Food poisoning is the most common type of food injury, with the number of food poisoning cases increasing year on year to create one of the biggest public health problems to date. It is estimated that one in every ten people in the UK are affected from food poisoning each year – that’s up to 5.5 million people.
The chances are that we will all fall victim to food poisoning at some point during our lives. The majority of which however only results in symptoms that are thankfully mild and so is often treated at home, however there are those unfortunate occasions where you may find yourself taking a trip to the local GP. So next time the bug sets in, there are some things that you may want to consider.
Cause and symptoms
Food poisoning is caused when food becomes contaminated by microbes and/or toxic substances; the most common of which being e.coli and salmonella. It can be found in many foods including;
- Meat, fish and poultry.
- Eggs and raw egg products (i.e. mayonnaise, and cake batter)
- Cheeses (mould-ripened and soft)
- Cooked foods
The symptoms of food poisoning vary since different bugs cause different symptoms to occur. This includes, stomach pains, nausea, vomiting, diarrhoea and even flu like symptoms.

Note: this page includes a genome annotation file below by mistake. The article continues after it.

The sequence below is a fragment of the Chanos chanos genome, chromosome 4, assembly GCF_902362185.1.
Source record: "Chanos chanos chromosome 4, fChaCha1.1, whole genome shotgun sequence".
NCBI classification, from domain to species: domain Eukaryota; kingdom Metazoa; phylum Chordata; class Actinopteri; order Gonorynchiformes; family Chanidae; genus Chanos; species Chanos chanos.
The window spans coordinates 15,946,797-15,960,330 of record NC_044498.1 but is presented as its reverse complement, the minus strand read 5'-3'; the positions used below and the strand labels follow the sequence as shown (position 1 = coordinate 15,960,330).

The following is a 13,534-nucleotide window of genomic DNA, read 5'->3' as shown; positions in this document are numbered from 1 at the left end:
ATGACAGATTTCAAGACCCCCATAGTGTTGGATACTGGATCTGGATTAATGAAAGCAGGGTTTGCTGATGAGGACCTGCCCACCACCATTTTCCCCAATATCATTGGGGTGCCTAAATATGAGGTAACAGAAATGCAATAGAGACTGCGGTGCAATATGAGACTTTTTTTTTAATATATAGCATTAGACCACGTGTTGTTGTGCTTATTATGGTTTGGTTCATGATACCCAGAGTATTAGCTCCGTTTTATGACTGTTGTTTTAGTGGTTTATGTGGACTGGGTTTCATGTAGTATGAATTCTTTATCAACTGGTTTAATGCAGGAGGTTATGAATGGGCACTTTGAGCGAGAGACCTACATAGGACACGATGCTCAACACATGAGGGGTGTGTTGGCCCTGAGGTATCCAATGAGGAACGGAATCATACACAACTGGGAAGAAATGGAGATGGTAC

Contrary to the common misconception, symptoms can appear in as little as 30 minutes to a few weeks and entirely depend on the type of microbes/toxins ingested.
If you do suspect that you have food poisoning, then you should follow the ‘DMR’ regime as set out by the Foods Standards Agency;
Dehydration – drink plenty of fluids.
Medical assistance – if you are concerned about your health or the health of someone else, then you should contact your GP.
Reporting – if you think that your illness was caused by food prepared outside the home, report the incident to your local council environmental health service.
Can I make a claim?
If you believe that the cause of the food poisoning was as a result of someone else’s negligence, then you may want to consider making a claim. Our dedicated personal injury team will be happy to discuss this with you and advise you of the next steps, and what to expect.
In the event that you do wish to make a claim, we strongly advise that you retain any receipts from where the food was purchased (i.e. restaurant), along with any other evidence which can be used to support the allegation and where the problem originated from. It is also important to visit your GP as soon as it is practically possible to ensure that the correct treatment is obtained and any diagnosis is formally recorded.
If you, or anyone you may know needs any further information in respect of making a claim, then please do not hesitate to contact a member of our team on 01616 966 229.
By Beth Middleton, trainee solicitor in the personal injury department